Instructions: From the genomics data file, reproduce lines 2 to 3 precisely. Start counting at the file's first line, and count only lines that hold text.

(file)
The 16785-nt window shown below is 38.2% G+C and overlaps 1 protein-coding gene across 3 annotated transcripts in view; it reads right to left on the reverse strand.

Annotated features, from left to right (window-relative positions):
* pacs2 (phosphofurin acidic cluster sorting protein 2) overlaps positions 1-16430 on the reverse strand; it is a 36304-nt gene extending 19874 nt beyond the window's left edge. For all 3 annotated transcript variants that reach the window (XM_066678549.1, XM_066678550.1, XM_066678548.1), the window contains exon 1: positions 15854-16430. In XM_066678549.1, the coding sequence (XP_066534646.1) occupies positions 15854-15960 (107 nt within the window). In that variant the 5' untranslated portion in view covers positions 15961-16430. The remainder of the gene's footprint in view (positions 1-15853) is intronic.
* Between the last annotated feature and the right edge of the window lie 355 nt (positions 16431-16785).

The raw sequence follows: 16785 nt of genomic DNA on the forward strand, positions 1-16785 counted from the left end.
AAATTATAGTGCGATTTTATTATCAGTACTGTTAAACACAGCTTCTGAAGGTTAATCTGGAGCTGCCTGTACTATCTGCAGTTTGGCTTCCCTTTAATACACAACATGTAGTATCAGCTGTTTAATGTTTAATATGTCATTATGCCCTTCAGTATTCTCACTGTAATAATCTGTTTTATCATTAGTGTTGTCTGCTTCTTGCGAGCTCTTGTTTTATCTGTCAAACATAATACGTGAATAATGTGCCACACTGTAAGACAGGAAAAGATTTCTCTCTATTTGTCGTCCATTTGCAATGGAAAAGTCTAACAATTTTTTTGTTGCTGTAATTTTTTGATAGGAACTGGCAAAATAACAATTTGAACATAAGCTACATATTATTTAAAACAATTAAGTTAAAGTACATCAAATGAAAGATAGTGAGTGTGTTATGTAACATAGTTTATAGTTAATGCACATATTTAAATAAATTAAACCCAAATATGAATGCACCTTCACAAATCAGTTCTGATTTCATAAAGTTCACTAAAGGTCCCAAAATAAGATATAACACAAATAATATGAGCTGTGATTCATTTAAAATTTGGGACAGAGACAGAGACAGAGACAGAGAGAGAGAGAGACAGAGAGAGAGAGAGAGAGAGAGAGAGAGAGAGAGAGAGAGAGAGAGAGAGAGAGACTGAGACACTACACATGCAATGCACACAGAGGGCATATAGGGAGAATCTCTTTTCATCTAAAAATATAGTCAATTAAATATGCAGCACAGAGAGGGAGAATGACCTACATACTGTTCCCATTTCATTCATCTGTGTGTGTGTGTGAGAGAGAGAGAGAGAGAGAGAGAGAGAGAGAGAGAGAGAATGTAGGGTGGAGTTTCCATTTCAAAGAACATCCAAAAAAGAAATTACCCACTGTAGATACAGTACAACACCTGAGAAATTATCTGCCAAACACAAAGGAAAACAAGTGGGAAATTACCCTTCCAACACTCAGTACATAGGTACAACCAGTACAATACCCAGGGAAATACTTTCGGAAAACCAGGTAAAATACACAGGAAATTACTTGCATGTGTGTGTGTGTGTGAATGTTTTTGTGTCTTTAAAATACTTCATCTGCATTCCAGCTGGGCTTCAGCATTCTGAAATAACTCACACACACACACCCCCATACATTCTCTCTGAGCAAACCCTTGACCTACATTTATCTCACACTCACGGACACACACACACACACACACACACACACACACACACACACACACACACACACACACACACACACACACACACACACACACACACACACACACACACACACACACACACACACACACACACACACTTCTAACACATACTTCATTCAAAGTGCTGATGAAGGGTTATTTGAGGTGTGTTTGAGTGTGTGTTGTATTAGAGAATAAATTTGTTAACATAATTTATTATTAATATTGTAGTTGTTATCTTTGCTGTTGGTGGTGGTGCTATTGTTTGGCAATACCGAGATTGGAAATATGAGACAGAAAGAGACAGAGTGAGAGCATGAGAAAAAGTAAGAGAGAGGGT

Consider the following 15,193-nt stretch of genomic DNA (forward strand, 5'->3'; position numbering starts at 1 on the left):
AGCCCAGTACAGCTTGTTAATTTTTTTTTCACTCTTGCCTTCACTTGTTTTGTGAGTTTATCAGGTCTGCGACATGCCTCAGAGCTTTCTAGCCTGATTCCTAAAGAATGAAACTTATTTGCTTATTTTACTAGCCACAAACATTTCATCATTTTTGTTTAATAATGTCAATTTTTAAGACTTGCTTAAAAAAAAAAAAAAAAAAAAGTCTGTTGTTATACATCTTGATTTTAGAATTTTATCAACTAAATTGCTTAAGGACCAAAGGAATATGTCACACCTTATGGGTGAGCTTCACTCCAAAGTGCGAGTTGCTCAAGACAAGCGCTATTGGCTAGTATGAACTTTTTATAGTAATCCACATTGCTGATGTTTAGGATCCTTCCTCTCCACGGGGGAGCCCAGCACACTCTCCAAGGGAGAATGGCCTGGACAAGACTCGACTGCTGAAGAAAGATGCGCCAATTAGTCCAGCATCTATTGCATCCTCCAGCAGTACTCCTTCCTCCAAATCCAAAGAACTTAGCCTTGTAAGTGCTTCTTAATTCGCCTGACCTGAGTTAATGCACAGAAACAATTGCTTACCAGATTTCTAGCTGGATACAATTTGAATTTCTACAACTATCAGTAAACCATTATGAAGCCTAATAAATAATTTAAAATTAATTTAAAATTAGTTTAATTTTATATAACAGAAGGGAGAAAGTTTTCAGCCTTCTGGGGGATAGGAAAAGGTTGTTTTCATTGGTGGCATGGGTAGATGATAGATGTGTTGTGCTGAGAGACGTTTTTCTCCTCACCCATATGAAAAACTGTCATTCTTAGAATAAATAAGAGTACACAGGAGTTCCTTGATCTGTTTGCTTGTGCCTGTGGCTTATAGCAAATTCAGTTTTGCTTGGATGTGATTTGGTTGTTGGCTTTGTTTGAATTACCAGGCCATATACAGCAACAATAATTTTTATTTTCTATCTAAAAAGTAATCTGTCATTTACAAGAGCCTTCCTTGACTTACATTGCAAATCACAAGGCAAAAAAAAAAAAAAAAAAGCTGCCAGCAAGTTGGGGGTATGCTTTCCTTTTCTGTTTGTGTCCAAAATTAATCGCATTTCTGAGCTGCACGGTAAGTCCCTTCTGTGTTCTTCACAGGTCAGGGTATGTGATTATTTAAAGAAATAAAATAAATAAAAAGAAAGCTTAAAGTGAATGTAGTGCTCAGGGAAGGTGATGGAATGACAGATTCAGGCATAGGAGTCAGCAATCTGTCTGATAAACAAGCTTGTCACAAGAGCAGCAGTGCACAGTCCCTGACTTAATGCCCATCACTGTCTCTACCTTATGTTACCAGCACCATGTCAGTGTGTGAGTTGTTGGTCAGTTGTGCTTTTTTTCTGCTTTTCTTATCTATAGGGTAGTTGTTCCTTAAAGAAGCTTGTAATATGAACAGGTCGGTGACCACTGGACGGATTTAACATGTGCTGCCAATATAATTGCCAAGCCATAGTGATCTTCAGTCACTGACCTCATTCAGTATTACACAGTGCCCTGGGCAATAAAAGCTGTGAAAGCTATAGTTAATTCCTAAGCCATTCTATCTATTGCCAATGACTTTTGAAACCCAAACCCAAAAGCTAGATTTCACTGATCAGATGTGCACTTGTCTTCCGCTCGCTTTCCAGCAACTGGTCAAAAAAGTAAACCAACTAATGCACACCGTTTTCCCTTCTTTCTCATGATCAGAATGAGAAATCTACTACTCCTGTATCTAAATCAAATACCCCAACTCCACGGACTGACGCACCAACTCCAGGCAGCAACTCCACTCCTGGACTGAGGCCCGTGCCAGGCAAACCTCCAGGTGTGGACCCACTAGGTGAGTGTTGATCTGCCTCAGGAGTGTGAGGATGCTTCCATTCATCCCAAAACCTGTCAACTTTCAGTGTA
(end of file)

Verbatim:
Annotated features, from left to right (window-relative positions):
* pacs2 (phosphofurin acidic cluster sorting protein 2) overlaps positions 1-16430 on the reverse strand; it is a 36304-nt gene extending 19874 nt beyond the window's left edge. For all 3 annotated transcript variants that reach the window (XM_066678549.1, XM_066678550.1, XM_066678548.1), the window contains exon 1: positions 15854-16430. In XM_066678549.1, the coding sequence (XP_066534646.1) occupies positions 15854-15960 (107 nt within the window). In that variant the 5' untranslated portion in view covers positions 15961-16430. The remainder of the gene's footprint in view (positions 1-15853) is intronic.